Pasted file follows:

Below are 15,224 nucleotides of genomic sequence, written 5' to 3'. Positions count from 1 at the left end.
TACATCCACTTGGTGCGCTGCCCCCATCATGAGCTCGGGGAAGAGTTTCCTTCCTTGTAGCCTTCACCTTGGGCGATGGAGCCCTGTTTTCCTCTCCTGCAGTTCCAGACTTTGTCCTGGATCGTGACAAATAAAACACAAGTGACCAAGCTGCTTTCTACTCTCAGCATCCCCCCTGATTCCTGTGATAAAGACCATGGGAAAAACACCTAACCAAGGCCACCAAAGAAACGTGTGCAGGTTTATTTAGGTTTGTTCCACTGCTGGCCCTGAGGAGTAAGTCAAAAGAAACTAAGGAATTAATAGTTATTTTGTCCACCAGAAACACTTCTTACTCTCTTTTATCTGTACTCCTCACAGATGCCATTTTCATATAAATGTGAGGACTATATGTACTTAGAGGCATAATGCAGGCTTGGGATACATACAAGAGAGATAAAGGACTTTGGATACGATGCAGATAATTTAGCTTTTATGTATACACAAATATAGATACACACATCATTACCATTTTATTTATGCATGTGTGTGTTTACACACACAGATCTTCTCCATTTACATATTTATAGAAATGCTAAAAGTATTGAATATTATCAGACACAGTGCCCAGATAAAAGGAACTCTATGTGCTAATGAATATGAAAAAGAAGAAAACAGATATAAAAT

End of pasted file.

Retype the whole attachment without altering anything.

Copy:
Below are 15,224 nucleotides of genomic sequence, written 5' to 3'. Positions count from 1 at the left end.
TACATCCACTTGGTGCGCTGCCCCCATCATGAGCTCGGGGAAGAGTTTCCTTCCTTGTAGCCTTCACCTTGGGCGATGGAGCCCTGTTTTCCTCTCCTGCAGTTCCAGACTTTGTCCTGGATCGTGACAAATAAAACACAAGTGACCAAGCTGCTTTCTACTCTCAGCATCCCCCCTGATTCCTGTGATAAAGACCATGGGAAAAACACCTAACCAAGGCCACCAAAGAAACGTGTGCAGGTTTATTTAGGTTTGTTCCACTGCTGGCCCTGAGGAGTAAGTCAAAAGAAACTAAGGAATTAATAGTTATTTTGTCCACCAGAAACACTTCTTACTCTCTTTTATCTGTACTCCTCACAGATGCCATTTTCATATAAATGTGAGGACTATATGTACTTAGAGGCATAATGCAGGCTTGGGATACATACAAGAGAGATAAAGGACTTTGGATACGATGCAGATAATTTAGCTTTTATGTATACACAAATATAGATACACACATCATTACCATTTTATTTATGCATGTGTGTGTTTACACACACAGATCTTCTCCATTTACATATTTATAGAAATGCTAAAAGTATTGAATATTATCAGACACAGTGCCCAGATAAAAGGAACTCTATGTGCTAATGAATATGAAAAAGAAGAAAACAGATATAAAAT